PerspectivePlanetary Science

Analyzing Moon Rocks

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Science  25 Apr 2014:
Vol. 344, Issue 6182, pp. 365-366
DOI: 10.1126/science.1253266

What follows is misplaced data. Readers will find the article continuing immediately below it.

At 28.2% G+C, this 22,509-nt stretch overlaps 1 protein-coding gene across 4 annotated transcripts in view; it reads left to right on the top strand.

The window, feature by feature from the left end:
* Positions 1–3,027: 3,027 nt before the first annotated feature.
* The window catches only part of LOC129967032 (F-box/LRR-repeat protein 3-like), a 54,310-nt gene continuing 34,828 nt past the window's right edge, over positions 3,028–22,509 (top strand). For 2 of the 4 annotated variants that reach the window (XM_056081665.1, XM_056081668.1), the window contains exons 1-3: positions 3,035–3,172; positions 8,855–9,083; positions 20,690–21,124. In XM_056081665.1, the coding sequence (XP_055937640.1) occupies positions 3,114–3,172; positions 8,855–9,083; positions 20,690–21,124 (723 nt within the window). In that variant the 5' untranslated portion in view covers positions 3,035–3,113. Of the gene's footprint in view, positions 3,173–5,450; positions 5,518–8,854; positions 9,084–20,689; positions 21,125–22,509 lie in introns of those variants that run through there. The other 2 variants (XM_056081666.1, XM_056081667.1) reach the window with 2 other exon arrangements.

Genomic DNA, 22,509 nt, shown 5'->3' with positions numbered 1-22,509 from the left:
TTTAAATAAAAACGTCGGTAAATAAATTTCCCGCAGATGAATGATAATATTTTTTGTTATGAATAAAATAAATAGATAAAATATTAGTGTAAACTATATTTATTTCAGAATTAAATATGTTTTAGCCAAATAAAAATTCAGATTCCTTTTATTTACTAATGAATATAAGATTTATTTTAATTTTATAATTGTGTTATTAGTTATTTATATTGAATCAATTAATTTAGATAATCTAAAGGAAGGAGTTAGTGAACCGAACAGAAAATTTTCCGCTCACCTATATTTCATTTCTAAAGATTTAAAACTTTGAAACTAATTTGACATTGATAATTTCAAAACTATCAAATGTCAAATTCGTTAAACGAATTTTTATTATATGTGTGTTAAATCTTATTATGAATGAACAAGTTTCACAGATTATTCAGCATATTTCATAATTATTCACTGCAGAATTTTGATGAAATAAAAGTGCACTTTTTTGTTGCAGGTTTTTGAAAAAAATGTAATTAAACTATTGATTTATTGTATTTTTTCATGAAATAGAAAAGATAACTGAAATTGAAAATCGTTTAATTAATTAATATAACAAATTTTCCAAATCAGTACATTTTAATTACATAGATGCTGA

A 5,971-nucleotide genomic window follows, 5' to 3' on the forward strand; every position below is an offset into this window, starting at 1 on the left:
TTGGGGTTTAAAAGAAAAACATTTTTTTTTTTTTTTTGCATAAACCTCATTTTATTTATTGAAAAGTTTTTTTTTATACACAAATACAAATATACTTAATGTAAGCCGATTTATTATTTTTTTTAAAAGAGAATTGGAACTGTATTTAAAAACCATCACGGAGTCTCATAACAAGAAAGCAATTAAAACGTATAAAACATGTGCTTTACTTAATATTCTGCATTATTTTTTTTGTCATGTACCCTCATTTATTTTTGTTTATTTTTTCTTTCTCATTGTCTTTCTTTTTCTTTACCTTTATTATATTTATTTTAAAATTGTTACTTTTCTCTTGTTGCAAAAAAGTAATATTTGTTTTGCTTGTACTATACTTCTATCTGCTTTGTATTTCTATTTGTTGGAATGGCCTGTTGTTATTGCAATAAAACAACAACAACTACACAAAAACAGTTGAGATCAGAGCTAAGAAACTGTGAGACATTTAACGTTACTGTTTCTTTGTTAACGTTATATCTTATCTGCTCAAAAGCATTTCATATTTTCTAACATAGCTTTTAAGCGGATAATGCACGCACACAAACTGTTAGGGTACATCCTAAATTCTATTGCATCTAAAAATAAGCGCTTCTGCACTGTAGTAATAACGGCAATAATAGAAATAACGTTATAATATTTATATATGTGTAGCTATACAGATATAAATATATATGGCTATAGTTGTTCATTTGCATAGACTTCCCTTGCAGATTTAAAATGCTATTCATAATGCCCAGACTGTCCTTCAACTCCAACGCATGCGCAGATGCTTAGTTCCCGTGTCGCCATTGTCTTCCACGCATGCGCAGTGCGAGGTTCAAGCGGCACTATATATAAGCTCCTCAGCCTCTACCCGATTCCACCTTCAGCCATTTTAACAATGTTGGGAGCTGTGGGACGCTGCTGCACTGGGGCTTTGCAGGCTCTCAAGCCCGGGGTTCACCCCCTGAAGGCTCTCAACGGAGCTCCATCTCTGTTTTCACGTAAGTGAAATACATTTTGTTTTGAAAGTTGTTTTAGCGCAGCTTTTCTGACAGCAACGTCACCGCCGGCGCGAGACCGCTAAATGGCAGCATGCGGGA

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The paradigm of a “dry Moon” was recently challenged on the basis of reexamination of lunar samples collected during the Apollo missions, raising the possibility of a volatile-rich lunar interior (16). Several of these studies measured appreciable quantities of water (reported as equivalent H, OH, or H2O) and other volatiles (e.g., Cl, F) in the mineral apatite (46), which is ubiquitous in lunar basalts (mare basalts) (see the figure). However, an accurate estimation of the water content of the magmatic liquid from which apatite formed, and ultimately of the mantle source regions of mare basalts, depends on a number of parameters. In cases where apatite in a mare basalt formed through the process of fractional crystallization (when newly formed crystals in a cooling magma are physically separated, preventing any further interaction with the remaining melt), it may not be possible to obtain any reliable estimates of the water contents of the parental magma (and its source region). On page 400 of this issue, Boyce et al. (7) present an elegant numerical model, applicable to mare basalt apatite formed through fractional crystallization, to demonstrate that some of the highest water contents reported for lunar apatite can be reconciled with an original melt containing not much water at all. These new results cast doubt on the utility of apatite volatile abundances in reliably estimating the water content of mare basalt source regions.